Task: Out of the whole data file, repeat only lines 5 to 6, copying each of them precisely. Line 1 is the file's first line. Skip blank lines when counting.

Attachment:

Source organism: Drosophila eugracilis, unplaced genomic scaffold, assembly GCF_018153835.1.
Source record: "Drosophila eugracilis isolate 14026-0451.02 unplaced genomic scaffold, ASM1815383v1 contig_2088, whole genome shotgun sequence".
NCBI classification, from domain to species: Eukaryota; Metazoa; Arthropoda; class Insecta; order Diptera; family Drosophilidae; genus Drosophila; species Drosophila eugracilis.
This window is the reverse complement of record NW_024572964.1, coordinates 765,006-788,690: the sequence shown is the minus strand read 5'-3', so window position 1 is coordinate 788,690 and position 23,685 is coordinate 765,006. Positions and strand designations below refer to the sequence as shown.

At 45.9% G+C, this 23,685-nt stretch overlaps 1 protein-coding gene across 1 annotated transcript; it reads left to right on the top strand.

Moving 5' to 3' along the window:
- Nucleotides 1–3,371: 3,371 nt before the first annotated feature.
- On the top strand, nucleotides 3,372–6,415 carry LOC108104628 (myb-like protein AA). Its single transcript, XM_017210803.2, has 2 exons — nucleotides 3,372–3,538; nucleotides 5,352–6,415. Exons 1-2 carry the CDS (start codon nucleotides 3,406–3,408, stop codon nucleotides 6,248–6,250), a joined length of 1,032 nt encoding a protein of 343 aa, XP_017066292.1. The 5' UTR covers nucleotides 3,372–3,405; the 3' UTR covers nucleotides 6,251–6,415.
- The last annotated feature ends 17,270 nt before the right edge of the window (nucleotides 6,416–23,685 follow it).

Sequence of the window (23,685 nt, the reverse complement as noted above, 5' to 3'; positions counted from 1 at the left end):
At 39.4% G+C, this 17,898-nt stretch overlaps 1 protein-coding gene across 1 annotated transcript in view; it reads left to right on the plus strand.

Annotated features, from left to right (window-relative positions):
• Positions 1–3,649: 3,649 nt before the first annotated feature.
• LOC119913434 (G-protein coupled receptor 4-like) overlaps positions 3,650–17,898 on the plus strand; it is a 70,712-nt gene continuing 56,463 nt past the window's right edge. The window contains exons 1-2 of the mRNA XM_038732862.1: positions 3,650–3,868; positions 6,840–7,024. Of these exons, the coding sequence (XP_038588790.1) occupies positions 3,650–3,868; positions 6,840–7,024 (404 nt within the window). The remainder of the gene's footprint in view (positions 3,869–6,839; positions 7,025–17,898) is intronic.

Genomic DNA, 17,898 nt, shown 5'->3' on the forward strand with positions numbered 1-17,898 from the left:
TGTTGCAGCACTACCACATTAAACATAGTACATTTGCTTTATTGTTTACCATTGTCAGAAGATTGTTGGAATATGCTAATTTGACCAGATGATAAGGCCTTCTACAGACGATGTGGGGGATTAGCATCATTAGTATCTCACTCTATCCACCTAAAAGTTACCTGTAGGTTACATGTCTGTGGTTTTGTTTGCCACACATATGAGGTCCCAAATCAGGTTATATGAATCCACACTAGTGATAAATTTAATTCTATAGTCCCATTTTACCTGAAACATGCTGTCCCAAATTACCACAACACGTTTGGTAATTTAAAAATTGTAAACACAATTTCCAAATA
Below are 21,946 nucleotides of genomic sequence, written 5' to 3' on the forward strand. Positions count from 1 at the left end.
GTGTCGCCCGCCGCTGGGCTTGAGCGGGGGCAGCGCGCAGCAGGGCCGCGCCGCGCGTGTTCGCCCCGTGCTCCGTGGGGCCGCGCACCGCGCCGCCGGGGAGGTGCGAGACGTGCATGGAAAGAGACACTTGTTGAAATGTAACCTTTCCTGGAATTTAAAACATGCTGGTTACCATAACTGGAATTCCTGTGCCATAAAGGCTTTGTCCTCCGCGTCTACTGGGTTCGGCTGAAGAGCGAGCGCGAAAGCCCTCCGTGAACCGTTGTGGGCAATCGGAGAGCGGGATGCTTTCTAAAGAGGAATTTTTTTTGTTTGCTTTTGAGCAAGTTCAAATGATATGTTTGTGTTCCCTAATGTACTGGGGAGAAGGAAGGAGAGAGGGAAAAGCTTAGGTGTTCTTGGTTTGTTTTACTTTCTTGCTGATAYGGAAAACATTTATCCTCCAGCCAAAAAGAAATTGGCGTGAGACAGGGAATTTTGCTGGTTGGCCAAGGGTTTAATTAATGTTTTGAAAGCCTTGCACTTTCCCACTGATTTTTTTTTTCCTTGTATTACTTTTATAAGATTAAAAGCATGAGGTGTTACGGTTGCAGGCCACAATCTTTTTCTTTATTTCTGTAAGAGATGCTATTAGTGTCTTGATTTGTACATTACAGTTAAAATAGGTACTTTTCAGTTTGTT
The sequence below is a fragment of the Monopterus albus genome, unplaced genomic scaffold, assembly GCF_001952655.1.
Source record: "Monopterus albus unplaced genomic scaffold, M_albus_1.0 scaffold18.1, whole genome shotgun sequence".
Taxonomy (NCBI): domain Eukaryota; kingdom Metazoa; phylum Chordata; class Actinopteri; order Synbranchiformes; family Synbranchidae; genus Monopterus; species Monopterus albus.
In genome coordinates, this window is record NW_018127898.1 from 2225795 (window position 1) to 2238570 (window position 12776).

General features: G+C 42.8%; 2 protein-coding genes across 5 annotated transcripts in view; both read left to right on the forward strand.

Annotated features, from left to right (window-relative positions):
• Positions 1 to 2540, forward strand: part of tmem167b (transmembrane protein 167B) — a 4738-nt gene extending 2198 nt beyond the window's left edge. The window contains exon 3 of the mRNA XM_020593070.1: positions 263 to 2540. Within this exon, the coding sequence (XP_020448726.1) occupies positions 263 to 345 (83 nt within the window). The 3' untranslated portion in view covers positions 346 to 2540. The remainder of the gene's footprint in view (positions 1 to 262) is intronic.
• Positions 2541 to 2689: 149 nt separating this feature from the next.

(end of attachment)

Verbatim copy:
At 45.9% G+C, this 23,685-nt stretch overlaps 1 protein-coding gene across 1 annotated transcript; it reads left to right on the top strand.

Moving 5' to 3' along the window: